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Agency, Consent and Exploitation

  • Simon MasseyEmail author
  • Glynn Rankin
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Abstract

Human trafficking and people smuggling are sometimes, erroneously, treated as interchangeable. The chapter outlines the apparently clear-cut distinction between human trafficking and people smuggling in international law, stressing that the distinction is less conspicuous in real-life cases. Human trafficking is a complex crime, and practitioners need specialist training to differentiate between those being trafficked who should be managed as victims and those being smuggled who are, in law, engaged in a crime. Identification rests on interpreting the way in which the ambiguous notions of consent and agency have been exercised by the trafficked/smuggled individual. Accurate identification is further hindered by the imprecision of the concept of exploitation in the UN Trafficking Protocol leading to divergent interpretations in different jurisdictions.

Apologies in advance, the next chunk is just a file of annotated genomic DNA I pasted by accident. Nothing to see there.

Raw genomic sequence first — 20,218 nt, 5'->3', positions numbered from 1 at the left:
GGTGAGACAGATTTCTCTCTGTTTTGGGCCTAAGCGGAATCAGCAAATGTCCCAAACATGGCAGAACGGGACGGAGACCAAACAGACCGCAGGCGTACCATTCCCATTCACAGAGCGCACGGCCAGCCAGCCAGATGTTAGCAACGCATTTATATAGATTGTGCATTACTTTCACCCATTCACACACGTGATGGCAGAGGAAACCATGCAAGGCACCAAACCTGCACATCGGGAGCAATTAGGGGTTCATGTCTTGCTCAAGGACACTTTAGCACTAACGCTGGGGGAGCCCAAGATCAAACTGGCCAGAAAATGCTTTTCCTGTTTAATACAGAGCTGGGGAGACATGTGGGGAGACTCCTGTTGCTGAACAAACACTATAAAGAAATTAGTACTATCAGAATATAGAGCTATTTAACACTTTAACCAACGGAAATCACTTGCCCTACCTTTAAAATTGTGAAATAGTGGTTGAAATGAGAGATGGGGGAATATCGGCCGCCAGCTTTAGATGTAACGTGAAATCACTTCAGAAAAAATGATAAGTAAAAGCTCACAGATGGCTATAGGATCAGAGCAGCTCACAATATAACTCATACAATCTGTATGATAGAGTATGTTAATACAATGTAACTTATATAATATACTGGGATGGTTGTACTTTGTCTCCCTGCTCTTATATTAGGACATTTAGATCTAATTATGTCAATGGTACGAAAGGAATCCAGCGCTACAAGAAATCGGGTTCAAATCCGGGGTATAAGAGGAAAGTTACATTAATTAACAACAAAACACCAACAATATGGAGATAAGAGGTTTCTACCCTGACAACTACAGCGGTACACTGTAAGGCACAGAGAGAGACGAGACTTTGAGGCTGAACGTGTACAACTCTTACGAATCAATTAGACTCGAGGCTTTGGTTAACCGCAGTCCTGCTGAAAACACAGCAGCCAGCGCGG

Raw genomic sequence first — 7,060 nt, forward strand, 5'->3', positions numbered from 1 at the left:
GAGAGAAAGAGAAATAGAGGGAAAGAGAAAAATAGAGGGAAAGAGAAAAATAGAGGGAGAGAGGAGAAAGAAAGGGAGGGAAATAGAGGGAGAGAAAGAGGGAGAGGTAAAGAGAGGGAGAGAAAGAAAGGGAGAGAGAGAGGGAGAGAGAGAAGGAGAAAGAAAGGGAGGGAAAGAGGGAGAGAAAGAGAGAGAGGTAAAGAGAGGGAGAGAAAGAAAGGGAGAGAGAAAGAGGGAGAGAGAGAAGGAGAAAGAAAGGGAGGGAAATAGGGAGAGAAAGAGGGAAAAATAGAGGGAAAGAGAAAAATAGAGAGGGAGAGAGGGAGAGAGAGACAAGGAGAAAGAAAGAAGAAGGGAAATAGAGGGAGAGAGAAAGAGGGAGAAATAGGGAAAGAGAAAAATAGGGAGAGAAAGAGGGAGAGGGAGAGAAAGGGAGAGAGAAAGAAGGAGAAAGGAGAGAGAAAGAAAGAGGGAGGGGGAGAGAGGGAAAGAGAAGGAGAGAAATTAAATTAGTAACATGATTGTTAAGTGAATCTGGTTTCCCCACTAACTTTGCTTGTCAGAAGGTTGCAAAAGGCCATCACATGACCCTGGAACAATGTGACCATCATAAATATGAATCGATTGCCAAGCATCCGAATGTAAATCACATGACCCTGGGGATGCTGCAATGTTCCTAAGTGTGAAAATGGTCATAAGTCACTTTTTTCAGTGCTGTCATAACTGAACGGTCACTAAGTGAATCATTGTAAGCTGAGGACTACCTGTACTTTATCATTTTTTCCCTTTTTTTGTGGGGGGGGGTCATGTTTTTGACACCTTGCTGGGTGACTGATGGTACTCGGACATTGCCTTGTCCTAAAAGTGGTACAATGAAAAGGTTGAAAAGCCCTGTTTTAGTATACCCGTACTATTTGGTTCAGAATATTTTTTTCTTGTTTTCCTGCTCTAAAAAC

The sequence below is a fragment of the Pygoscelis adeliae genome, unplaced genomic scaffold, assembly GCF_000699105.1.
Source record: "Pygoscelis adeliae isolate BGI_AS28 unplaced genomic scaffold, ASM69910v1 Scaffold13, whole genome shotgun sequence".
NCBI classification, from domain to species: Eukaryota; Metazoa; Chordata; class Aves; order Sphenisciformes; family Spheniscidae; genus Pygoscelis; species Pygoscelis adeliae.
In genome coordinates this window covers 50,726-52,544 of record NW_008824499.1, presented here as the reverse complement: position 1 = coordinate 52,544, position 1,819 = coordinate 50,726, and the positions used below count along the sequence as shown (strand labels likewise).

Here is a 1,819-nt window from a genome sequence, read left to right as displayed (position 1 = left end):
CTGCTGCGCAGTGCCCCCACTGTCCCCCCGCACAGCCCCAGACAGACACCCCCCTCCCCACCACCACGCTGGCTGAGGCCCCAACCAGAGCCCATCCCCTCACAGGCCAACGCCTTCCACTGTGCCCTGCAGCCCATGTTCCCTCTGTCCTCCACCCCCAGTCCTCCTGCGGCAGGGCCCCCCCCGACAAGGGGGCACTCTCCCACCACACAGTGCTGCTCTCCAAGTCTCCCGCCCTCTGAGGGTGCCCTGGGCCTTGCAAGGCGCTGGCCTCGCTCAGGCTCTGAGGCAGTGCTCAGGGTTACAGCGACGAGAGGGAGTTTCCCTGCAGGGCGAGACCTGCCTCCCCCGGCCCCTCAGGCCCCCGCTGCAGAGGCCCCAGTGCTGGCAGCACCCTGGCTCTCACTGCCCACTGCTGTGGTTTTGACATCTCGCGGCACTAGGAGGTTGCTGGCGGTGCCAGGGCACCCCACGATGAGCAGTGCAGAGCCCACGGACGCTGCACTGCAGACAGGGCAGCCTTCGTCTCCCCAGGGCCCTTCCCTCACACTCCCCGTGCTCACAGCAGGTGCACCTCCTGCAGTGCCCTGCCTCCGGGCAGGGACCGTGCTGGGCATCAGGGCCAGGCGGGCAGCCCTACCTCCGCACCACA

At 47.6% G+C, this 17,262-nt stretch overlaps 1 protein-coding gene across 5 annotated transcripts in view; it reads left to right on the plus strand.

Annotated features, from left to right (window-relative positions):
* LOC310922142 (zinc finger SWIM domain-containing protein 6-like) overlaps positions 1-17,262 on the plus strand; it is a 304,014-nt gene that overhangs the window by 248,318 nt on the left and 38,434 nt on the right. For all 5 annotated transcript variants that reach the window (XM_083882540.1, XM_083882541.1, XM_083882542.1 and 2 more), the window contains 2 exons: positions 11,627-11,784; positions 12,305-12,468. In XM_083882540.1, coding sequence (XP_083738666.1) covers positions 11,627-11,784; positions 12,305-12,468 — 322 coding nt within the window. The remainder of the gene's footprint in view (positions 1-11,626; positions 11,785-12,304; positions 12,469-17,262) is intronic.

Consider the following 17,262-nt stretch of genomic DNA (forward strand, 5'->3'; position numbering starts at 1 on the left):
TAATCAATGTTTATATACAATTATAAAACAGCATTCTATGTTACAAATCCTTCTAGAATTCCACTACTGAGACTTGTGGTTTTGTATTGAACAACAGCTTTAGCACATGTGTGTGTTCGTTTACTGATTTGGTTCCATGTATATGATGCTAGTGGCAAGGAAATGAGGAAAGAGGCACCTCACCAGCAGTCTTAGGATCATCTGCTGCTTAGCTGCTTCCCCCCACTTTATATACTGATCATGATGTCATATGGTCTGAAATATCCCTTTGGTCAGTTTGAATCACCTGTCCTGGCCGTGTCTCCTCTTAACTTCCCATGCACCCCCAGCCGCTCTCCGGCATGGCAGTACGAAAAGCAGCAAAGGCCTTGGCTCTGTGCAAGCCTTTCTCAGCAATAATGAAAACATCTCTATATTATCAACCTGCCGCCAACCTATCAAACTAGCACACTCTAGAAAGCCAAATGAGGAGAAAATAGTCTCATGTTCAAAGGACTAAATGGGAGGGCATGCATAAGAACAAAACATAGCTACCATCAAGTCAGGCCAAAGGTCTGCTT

Keywords:

People smuggling Identification Consent Agency Exploitation 

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Copyright information

© The Author(s) 2020

Authors and Affiliations

  1. 1.Faculty of Arts and HumanitiesCoventry UniversityCoventryUK
  2. 2.Liverpool John Moores UniversityLiverpoolUK

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